Sufficiency of allegations of conspiracy. Plaintiffs suggest that any claim asserted by the Klan and Nazi defendants must fail because the allegations of conspiracy are insufficient. Whatever the merits of this contention if those claims had been asserted by parties represented by counsel, it must be rejected here. As discussed supra, pro se parties are not held to the same standards of pleading as are represented parties. The counterclaims plainly allege that plaintiffs conspired against them. Any counterclaims based on Section 1985(3) cannot be dismissed merely because this allegation is conclusory, at least not until the defendants have been given an opportunity to flesh out their allegations further. Had plaintiffs moved for summary judgment on these counterclaims at the appropriate time, such an opportunity would have arisen. They did not so move, however. It would be error for the Court to dismiss these counterclaims on the present record, even though such a dismissal might facilitate for plaintiffs and the Court a more orderly presentation of the issues in the trial of this action.
Objects of the conspiracy: First Amendment rights, and right to travel. The second element of a 1985(3) claim is that the purpose of the conspiracy be to deprive the victims of equal protection of the laws, or of equal privileges and immunities under the laws. Plaintiffs in effect argue that no alleged object of the conspiracy satisfies this requirement. Specifically, they argue that the facts alleged do not support an actionable conspiracy under Section 1985(3) because the facts relating to the alleged objects of the conspiracy — depriving counterclaimants of their rights under the First Amendment, as well as their right to travel — are insufficient as a matter of law to establish such violations.
As for a Section 1985(3) conspiracy based on an alleged attempt to deprive the counterclaimants of First Amendment rights, plaintiffs point out that defendants have not in any way alleged state involvement in the conspiracy. Citing Carpenters, supra, plaintiffs argue that this omission requires dismissal. See 463 U.S. at ___ 103 S.Ct. at 3358. The Court notes, however, that Carpenters also states that a Section 1985(3) violation for a conspiracy to infringe First Amendment rights may be asserted where the object of the conspiracy is to influence the activity of the state, as well as where the state is actively involved in the conspiracy. See Carpenters, supra, 463 U.S. at ___, 103 S.Ct. at 3357, 3358. Friends of the Court have argued in their brief opposing dismissal that the plaintiffs conspired to deprive the Klan and Nazi defendants of police protection. They allude to evidence developed in discovery supporting this theory. If proved, such contentions may constitute a conspiracy to influence the activity of the state so as to deprive the Nazi and Klan defendants of First Amendment rights; the police protection of which the counterclaimants may have been deprived appears to be related to their exercising First Amendment rights. The parties have not fully briefed this point, however, so the Court need not resolve it here.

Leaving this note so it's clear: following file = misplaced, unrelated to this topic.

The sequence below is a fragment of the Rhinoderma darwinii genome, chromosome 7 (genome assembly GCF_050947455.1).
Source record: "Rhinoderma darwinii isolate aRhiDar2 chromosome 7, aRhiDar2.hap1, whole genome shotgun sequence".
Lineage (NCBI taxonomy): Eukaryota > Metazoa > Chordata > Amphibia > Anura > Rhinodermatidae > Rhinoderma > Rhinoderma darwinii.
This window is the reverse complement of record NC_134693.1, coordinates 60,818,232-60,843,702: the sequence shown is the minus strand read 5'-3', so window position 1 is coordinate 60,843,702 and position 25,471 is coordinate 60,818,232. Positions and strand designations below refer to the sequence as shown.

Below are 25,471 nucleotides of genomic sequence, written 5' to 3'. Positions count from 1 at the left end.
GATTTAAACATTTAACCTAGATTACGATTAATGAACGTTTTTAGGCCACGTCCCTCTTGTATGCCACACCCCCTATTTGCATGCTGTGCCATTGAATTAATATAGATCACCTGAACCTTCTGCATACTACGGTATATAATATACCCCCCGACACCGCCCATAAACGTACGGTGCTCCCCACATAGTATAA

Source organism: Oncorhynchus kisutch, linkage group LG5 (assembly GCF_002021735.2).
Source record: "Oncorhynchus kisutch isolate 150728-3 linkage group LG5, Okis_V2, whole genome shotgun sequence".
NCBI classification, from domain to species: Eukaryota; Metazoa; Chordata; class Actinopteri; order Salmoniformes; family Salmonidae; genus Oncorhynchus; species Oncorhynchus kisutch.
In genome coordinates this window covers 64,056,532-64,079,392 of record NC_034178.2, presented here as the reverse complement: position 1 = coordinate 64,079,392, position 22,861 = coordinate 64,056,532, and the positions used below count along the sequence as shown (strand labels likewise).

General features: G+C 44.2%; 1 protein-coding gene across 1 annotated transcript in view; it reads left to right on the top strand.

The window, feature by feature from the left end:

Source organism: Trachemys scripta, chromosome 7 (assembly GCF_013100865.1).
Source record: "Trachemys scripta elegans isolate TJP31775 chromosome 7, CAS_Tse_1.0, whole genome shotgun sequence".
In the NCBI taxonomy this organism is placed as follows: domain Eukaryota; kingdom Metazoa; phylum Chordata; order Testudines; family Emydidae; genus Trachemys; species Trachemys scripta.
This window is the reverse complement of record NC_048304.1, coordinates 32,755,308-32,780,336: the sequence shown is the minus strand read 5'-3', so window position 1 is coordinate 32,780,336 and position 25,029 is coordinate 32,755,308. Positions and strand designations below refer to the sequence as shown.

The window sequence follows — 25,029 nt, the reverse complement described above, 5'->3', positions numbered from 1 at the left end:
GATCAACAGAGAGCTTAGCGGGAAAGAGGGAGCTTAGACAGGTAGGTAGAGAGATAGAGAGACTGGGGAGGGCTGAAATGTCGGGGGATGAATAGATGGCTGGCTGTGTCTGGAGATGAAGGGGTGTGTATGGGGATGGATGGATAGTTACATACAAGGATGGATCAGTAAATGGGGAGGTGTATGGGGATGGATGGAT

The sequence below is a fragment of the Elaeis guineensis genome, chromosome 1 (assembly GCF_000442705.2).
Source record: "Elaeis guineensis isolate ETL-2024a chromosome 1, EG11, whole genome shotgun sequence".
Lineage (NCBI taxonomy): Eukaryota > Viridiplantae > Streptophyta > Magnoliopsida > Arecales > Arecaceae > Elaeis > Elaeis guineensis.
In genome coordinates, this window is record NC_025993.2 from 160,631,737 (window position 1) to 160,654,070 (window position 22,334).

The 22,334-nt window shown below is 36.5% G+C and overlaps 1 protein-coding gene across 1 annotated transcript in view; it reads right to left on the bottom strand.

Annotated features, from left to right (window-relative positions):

Plaintiffs also argue that the counterclaimants allege no violation of any protected travel rights. They point out that the Constitution protects only the right to interstate, not intrastate, travel. See Griffin v. Breckenridge, 403 U.S. 88, 105-07, 91 S.Ct. 1790, 1799-1801, 29 L.Ed.2d 338 (1970), And it is true that the counterclaims do not describe in any way facts supporting the contention that interstate travel of the Klan and Nazis was involved. Further, plaintiffs argue that the facts show no burden whatsoever on the counterclaimants' right to travel — interstate or otherwise — during the November 3, 1979 incident. As to both arguments, however, a motion to dismiss is not the appropriate way to test them. Many of the pro se defendants have asserted, in at least a conclusory fashion, that their constitutionally protected right to travel has been violated. They must be given some opportunity to flesh out their assertions before that issue may be decided, as discussed supra.